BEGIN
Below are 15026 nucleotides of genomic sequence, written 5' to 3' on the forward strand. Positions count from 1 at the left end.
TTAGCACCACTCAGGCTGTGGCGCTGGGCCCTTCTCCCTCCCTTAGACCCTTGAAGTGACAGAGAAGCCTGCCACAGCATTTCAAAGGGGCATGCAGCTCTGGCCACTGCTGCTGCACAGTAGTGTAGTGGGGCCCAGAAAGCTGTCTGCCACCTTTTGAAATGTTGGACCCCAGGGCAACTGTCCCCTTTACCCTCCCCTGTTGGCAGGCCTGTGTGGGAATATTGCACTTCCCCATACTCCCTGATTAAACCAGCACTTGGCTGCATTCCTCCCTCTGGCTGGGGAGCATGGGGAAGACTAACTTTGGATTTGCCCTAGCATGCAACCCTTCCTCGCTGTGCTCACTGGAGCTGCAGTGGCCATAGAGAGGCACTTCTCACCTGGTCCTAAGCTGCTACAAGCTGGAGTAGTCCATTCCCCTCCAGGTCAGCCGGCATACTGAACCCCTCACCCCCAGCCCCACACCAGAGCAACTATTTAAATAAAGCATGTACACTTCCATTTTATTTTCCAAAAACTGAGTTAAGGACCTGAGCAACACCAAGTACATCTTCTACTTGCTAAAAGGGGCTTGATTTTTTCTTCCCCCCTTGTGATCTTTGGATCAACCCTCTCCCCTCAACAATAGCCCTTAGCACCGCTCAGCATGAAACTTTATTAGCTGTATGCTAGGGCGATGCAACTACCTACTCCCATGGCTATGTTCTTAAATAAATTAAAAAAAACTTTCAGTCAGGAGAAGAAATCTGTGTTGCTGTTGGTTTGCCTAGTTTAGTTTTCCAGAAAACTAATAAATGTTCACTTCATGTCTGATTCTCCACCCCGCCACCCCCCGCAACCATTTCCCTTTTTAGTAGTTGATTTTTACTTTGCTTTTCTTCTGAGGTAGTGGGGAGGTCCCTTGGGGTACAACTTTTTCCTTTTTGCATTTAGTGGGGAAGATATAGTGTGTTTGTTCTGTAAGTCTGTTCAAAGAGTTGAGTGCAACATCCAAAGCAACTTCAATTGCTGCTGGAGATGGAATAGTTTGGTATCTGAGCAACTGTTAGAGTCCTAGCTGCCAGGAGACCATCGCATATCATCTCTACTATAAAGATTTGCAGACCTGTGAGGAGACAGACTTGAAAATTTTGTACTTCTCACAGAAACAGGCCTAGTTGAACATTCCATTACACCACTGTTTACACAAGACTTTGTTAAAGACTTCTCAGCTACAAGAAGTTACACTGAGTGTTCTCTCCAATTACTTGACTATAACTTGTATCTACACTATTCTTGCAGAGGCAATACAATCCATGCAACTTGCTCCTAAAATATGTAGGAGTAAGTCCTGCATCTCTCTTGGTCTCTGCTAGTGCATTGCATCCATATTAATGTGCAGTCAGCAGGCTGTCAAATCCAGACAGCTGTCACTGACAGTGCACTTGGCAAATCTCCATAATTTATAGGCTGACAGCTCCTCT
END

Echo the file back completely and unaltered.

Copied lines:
Below are 15026 nucleotides of genomic sequence, written 5' to 3' on the forward strand. Positions count from 1 at the left end.
TTAGCACCACTCAGGCTGTGGCGCTGGGCCCTTCTCCCTCCCTTAGACCCTTGAAGTGACAGAGAAGCCTGCCACAGCATTTCAAAGGGGCATGCAGCTCTGGCCACTGCTGCTGCACAGTAGTGTAGTGGGGCCCAGAAAGCTGTCTGCCACCTTTTGAAATGTTGGACCCCAGGGCAACTGTCCCCTTTACCCTCCCCTGTTGGCAGGCCTGTGTGGGAATATTGCACTTCCCCATACTCCCTGATTAAACCAGCACTTGGCTGCATTCCTCCCTCTGGCTGGGGAGCATGGGGAAGACTAACTTTGGATTTGCCCTAGCATGCAACCCTTCCTCGCTGTGCTCACTGGAGCTGCAGTGGCCATAGAGAGGCACTTCTCACCTGGTCCTAAGCTGCTACAAGCTGGAGTAGTCCATTCCCCTCCAGGTCAGCCGGCATACTGAACCCCTCACCCCCAGCCCCACACCAGAGCAACTATTTAAATAAAGCATGTACACTTCCATTTTATTTTCCAAAAACTGAGTTAAGGACCTGAGCAACACCAAGTACATCTTCTACTTGCTAAAAGGGGCTTGATTTTTTCTTCCCCCCTTGTGATCTTTGGATCAACCCTCTCCCCTCAACAATAGCCCTTAGCACCGCTCAGCATGAAACTTTATTAGCTGTATGCTAGGGCGATGCAACTACCTACTCCCATGGCTATGTTCTTAAATAAATTAAAAAAAACTTTCAGTCAGGAGAAGAAATCTGTGTTGCTGTTGGTTTGCCTAGTTTAGTTTTCCAGAAAACTAATAAATGTTCACTTCATGTCTGATTCTCCACCCCGCCACCCCCCGCAACCATTTCCCTTTTTAGTAGTTGATTTTTACTTTGCTTTTCTTCTGAGGTAGTGGGGAGGTCCCTTGGGGTACAACTTTTTCCTTTTTGCATTTAGTGGGGAAGATATAGTGTGTTTGTTCTGTAAGTCTGTTCAAAGAGTTGAGTGCAACATCCAAAGCAACTTCAATTGCTGCTGGAGATGGAATAGTTTGGTATCTGAGCAACTGTTAGAGTCCTAGCTGCCAGGAGACCATCGCATATCATCTCTACTATAAAGATTTGCAGACCTGTGAGGAGACAGACTTGAAAATTTTGTACTTCTCACAGAAACAGGCCTAGTTGAACATTCCATTACACCACTGTTTACACAAGACTTTGTTAAAGACTTCTCAGCTACAAGAAGTTACACTGAGTGTTCTCTCCAATTACTTGACTATAACTTGTATCTACACTATTCTTGCAGAGGCAATACAATCCATGCAACTTGCTCCTAAAATATGTAGGAGTAAGTCCTGCATCTCTCTTGGTCTCTGCTAGTGCATTGCATCCATATTAATGTGCAGTCAGCAGGCTGTCAAATCCAGACAGCTGTCACTGACAGTGCACTTGGCAAATCTCCATAATTTATAGGCTGACAGCTCCTCT